I like jokes, I am sometimes politically incorrect, and irreverent, I try to strike a balance.While many will highlight who wore it best, who won, or who gave the best speech, I am going to dive into something a little bit different, transphobia.
I know comedy is irreverent too, especially Ricky Gervais style of comedy, I love the UK version of The Office, which is the only funny thing he has done, sorry Derek was absolute garbage. Gervais had some excellent jokes about the pay gap for men and women, they were tongue and cheek, and he pointed out something in a clever way.
Every joke he told about trans folk just went blue, they were cheap shots about Caitlyn Jenner going through a lot of changes, or a joke about the fact that she identified as woman, and her driving skills. I watched with a group of friends, and we all have a pretty open mind to humor, especially with identity politics. I think the problem, or the transphobia in his jokes, and the jokes I have seen in other award show play wrong and awkward because the folks telling the joke don't get what Trans means.
Right after the Caitlyn Jenner jokes, Gervais moved into talking about Jeffrey Tambor and his role on Transparent, mostly wondering about his appearance, and the clothes he wears in the show, and talking about whether he tucks his balls back. Tambor was not impressed, based on his facial expressions, and neither was I. Gervais was trying to get him to crack a smile, but his face was proving that Gervais was trying too hard to be funny, with something that was not, and just proved himself less talented.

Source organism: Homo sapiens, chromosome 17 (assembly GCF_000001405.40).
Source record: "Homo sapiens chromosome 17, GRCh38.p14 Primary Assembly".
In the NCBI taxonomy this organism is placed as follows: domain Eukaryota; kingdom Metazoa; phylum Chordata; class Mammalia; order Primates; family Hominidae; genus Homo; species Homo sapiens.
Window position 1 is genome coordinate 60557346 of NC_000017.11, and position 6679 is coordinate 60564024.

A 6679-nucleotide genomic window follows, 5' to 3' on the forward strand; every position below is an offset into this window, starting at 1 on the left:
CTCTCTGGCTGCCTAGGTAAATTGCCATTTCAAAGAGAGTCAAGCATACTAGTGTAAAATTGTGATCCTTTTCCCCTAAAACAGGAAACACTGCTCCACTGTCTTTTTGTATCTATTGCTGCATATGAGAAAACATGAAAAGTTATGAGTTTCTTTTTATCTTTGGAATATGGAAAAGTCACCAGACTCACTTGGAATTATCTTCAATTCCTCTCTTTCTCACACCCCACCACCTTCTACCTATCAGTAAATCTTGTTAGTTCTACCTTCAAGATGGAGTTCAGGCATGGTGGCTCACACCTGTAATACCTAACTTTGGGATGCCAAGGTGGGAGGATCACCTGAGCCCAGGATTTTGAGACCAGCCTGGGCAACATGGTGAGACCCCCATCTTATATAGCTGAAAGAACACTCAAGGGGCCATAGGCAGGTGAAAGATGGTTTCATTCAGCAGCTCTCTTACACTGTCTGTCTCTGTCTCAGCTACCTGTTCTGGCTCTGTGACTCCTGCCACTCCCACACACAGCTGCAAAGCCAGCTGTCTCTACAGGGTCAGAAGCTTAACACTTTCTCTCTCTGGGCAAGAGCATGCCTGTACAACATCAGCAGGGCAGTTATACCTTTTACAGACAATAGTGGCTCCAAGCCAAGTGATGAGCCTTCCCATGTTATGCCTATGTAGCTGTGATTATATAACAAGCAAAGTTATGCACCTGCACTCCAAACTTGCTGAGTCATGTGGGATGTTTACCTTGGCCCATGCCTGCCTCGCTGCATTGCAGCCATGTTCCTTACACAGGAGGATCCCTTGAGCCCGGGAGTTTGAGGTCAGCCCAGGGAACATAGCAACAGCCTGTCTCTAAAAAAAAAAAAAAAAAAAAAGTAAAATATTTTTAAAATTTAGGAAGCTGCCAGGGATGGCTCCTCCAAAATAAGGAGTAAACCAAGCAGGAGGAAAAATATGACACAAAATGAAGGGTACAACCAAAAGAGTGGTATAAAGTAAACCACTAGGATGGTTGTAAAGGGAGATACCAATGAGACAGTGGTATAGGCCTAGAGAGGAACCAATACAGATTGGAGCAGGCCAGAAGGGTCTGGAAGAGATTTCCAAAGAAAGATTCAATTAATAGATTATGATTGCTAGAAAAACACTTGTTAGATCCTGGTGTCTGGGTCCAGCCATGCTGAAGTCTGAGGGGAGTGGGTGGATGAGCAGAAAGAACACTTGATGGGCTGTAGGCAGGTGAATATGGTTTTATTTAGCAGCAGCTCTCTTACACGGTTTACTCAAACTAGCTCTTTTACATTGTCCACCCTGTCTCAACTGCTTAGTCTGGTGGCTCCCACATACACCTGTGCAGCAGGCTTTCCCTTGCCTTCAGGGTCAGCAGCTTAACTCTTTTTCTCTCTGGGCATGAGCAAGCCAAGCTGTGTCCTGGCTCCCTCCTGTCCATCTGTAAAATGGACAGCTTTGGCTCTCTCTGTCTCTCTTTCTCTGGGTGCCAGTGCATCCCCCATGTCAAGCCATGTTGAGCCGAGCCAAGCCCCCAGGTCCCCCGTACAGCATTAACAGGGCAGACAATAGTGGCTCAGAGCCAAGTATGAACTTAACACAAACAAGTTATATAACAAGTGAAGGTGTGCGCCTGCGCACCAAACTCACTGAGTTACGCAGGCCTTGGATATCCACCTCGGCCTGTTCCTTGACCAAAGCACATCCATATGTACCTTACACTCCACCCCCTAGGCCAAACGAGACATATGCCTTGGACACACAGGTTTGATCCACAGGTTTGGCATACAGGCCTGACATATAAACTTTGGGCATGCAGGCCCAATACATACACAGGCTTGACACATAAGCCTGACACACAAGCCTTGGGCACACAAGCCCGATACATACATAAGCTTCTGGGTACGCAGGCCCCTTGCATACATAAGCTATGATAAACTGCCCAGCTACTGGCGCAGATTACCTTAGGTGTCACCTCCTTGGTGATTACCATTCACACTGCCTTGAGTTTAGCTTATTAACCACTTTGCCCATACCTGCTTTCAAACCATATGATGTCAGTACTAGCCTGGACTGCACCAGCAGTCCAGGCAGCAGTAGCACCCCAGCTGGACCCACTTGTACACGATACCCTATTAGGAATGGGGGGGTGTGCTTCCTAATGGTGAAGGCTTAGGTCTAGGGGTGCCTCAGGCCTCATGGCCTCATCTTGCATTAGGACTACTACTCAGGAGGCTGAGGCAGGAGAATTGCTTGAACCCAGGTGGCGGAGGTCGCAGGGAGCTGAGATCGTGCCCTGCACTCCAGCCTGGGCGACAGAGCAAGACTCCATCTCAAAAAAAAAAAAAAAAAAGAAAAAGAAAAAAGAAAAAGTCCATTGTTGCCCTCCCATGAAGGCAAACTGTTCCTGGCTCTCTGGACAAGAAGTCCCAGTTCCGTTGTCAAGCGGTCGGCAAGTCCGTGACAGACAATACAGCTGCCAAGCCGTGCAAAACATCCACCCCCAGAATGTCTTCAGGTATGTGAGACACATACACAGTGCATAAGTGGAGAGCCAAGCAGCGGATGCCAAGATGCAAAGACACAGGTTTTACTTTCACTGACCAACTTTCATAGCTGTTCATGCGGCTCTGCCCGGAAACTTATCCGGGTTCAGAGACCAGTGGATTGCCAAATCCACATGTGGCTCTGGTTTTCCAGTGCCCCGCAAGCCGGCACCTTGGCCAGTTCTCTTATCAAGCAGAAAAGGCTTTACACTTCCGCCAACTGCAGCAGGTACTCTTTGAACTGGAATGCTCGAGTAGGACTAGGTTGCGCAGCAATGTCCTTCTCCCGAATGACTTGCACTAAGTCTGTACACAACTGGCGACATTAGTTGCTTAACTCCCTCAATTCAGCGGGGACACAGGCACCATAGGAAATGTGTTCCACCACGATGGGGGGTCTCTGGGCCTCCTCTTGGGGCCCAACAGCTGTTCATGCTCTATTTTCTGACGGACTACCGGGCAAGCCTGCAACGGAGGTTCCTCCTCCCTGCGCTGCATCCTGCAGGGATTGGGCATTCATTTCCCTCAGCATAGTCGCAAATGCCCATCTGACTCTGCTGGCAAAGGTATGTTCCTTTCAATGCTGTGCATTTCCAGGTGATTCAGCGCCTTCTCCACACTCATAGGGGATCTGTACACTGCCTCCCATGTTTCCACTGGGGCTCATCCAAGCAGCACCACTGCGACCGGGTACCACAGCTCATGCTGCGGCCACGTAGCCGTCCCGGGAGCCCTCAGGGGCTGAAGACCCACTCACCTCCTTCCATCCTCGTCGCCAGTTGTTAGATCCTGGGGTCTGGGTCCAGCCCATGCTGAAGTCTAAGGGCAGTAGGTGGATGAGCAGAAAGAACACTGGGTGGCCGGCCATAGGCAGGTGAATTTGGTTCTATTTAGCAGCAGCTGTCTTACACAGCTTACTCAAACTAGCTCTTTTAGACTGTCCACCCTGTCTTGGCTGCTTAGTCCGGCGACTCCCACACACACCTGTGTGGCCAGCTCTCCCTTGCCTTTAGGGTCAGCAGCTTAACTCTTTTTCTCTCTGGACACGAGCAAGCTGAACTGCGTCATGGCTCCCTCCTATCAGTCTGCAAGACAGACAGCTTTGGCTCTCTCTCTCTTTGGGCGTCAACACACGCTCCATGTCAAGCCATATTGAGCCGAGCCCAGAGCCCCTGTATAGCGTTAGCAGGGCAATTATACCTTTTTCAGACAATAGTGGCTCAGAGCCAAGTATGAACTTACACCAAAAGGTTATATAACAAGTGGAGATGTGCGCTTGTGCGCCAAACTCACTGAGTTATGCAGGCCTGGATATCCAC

Gervais threw out one of two jokes about Eddie Redmayne who starred in The Danish Girl, which delves into the world transgender pioneer Lili Elbe. When he announced Redmayne to present the award he called him "the actress taking Hollywood by storm" then interrupted himself and said "it's a dude?"
One of the problems is that Gervais wants to pretend that he is "edgy." To quote Louis Vertel "Ricky Gervais is as edgy as your friend who laughs at his own Cards Against Humanity plays." Not only did the winners of this show feel like the voters threw things at a dart board. The jokes from Gervais, especially about the transgender community felt the same way.
I do not identify as Trans, and my pronouns are he/his/him so I am speaking from a place of privlege, about a story that is not my own, but it is my goal to be an ally, and I want to challenge folks to think about this show, and the delivery of these jokes. Does making a joke about someone changing their gender or as most comedians put it "chopping off their balls" make you laugh?
Why do people think these jokes are topical? In the book "Whipping Girl Julia Serano states this transphobia stems from "oppositional sexism", the belief that male and female are "rigid, mutually exclusive categories, each possessing a unique and nonoverlapping set of attributes, aptitudes, abilities, and desires." Serano contrasts "oppositional sexism with "traditional sexism", the belief that males and masculinity are superior to females and femininity. Furthermore, she writes that transphobia is fueled by insecurities people have about gender and gender norms."
Do I think Gervais is thinking about any of this when writing his jokes? Hard no. I do not think he is smart enough. I am sure we will get many male comedians, and maybe some women after this talking about how the PC police were after Gervais. The problem is these comments lead to fear, hatred, and misunderstanding of a community. Gervais was tacky not edgy, and I can say that with certainty, time to grow up, and try a new shtick.